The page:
gaze upwards.

In the case of the Rockefeller Preserve, Burke notes that a 3-D diorama and map greet visitors after entry. Beyond them, sun filters in, as does a beckoning north-facing peak view. Anticipation builds here, he says, as visitors grasp the ecosystem they are about to encounter on the preserve’s 8-mile trail system.

Looking Out: The Craig Thomas building’s hearth—fabricated of concrete and sandstone—centers visitors before the 30-foot glass-and-steel wall, which unveils an always-changing mountain panorama. Regional company Intermountain Construction Inc. served as the general contractor on the project. © Nic Lehoux

Moments of Contemplation

The best architectural choreography does not only reveal and guide—it also makes us feel. Within the Rockefeller Preserve, sensory exhibits emphasize the history of the Rockefellers themselves and Laurance’s mission to cultivate an environmental awareness that park visitors will carry home. Chief among these experiences is a chance to sit still and simply listen within a chapel-like space. The curved room silences with acoustic-dampening ceilings while a soundtrack of rain patter on leaves and birdcalls tunes us to the frequency of the outdoor environment. The tone here is introspective. Burke explains, “Because the light levels are dimmed, it is very evocative of an old barn where boards have pulled apart and you see the sunshine coming through the slats. There’s a really powerful feeling in that space.”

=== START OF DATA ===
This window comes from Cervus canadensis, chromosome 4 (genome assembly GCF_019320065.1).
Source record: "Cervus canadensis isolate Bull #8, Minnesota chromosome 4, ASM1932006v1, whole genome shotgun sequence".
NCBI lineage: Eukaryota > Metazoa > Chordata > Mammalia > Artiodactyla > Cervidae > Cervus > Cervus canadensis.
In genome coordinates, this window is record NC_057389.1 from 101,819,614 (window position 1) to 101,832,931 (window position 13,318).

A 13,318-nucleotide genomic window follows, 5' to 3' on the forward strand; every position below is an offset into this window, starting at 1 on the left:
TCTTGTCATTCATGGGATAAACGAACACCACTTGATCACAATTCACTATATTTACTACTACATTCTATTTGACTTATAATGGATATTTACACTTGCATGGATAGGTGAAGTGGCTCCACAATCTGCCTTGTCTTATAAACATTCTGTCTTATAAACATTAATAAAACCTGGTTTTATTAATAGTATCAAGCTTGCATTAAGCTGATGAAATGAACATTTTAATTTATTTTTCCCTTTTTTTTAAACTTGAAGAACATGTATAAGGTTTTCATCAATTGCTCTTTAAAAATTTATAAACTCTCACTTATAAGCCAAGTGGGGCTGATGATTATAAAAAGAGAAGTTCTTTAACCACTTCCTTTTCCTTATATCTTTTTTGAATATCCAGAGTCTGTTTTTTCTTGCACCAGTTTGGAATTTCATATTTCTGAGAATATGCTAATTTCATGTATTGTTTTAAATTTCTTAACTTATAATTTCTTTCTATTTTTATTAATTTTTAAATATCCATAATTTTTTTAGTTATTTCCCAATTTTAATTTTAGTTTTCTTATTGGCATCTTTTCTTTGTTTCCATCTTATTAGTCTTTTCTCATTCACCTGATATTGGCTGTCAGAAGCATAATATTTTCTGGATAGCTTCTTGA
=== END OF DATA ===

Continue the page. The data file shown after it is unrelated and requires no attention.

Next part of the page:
BCJ worked closely with Ralph Appelbaum Associates, the interpretive designers for the Craig Thomas Center, to completely meld the architectural experience with the interior exhibits. Calabro and his team recognized immediately that, for many, their time within the center would provide the primary door to understanding the park. He describes how the exhibit design was based on creating a “grand hall” that could encompass educational, contemplative, and social gathering spaces. Rather than a series of separate rooms, the interpretive spaces of the hall are reminiscent of canyons, allowing visitors to focus both inwards and outwards.

Restorative Space: The Laurance S. Rockefeller Preserve’s sanctuary-like sound room embodies its namesake’s ethos: “How we treat our land, how we build upon it, how we act toward our air and water will in the long run tell what kind of people we really are.”
© Paul Warchol

All of the surfaces, even the floors, are activated with potential meaning; on the back patio, the precise alignment of each visible Teton peak is introduced via inlaid lines that list names, elevations, and stirring quotes from famed mountaineers.